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Radiology. 2012 Jul;264(1):136-45. doi: 10.1148/radiol.12111714. Epub 2012 Apr 10.

Osteoradionecrosis of the upper cervical spine after radiation therapy for head and neck cancer: differentiation from recurrent or metastatic disease with MR imaging.

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  • 1Department of Medical Imaging, National Taiwan University Hospital and National Taiwan University College of Medicine, No. 7, Chung-Shan South Road, Taipei 100, Taiwan, ROC.

Abstract

PURPOSE:

To compare the magnetic resonance (MR) imaging features of upper cervical spine osteoradionecrosis (ORN) with those of recurrent or metastatic disease after the treatment of head and neck malignancies.

MATERIALS AND METHODS:

This retrospective study was approved by the hospital institutional review board, and the requirement to obtain informed consent was waived. From January 2005 to December 2010, 35 patients who had undergone irradiation of head and neck cancer and who had subsequent C1 or C2 lesions at MR imaging were enrolled. Pathology reports, clinical records, and follow-up MR images were reviewed to classify patients into one of two groups-those with ORN or those with recurrence. The MR imaging characteristics in these patients were evaluated. Statistical significance of intergroup differences was assessed by means of the Pearson χ2 or Fisher exact test for categorical variables and the two-sample t test for continuous variables.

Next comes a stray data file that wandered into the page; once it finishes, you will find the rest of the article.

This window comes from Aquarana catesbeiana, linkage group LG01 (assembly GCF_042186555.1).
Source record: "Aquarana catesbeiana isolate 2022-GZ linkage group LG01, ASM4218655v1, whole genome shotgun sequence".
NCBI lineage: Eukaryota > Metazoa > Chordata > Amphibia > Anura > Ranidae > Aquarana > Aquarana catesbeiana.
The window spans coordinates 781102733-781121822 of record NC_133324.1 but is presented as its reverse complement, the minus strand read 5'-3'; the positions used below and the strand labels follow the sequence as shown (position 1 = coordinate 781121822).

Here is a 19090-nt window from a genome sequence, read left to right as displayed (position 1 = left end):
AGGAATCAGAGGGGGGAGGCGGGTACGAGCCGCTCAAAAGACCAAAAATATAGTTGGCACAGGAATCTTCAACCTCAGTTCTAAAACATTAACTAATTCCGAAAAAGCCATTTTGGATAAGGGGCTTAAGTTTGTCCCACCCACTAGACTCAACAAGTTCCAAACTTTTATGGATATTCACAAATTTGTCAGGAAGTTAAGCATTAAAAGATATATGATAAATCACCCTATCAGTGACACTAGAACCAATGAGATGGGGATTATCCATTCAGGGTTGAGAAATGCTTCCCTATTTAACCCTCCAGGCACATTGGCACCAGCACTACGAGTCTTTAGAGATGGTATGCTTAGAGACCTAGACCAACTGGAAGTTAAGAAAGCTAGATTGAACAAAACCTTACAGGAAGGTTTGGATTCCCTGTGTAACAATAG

RESULTS:

ORN was diagnosed in 20 of the 35 patients (57%), and recurrent or metastatic disease was diagnosed in 15 (43%). Ten of the 35 patients (29%) had undergone biopsy of the cervical spine or paraspinal soft tissue. The MR images in the ORN group showed significantly more contiguous involvement of the atlantoaxial or atlanto-occipital bones with intervening joint change (P<.001), more cases of vertebral body collapse (P<.01), more bilateral symmetric involvement of the vertebral body (P<.01), and continuation of vertebral body changes with posterior pharyngeal wall ulceration (P<.01). Posterior arch or other cervical level involvement, paraspinal solid mass, epidural involvement, lateral border cortical destruction, and cervical lymphadenopathy were noted more frequently in the recurrence group than in the ORN group (P=.03, P<.001, P=.02, P<.001, and P<.01, respectively).

CONCLUSION:

Various MR imaging characteristics can be used to help differentiate between cervical ORN and recurrent disease.

© RSNA, 2012.

[PubMed - indexed for MEDLINE]
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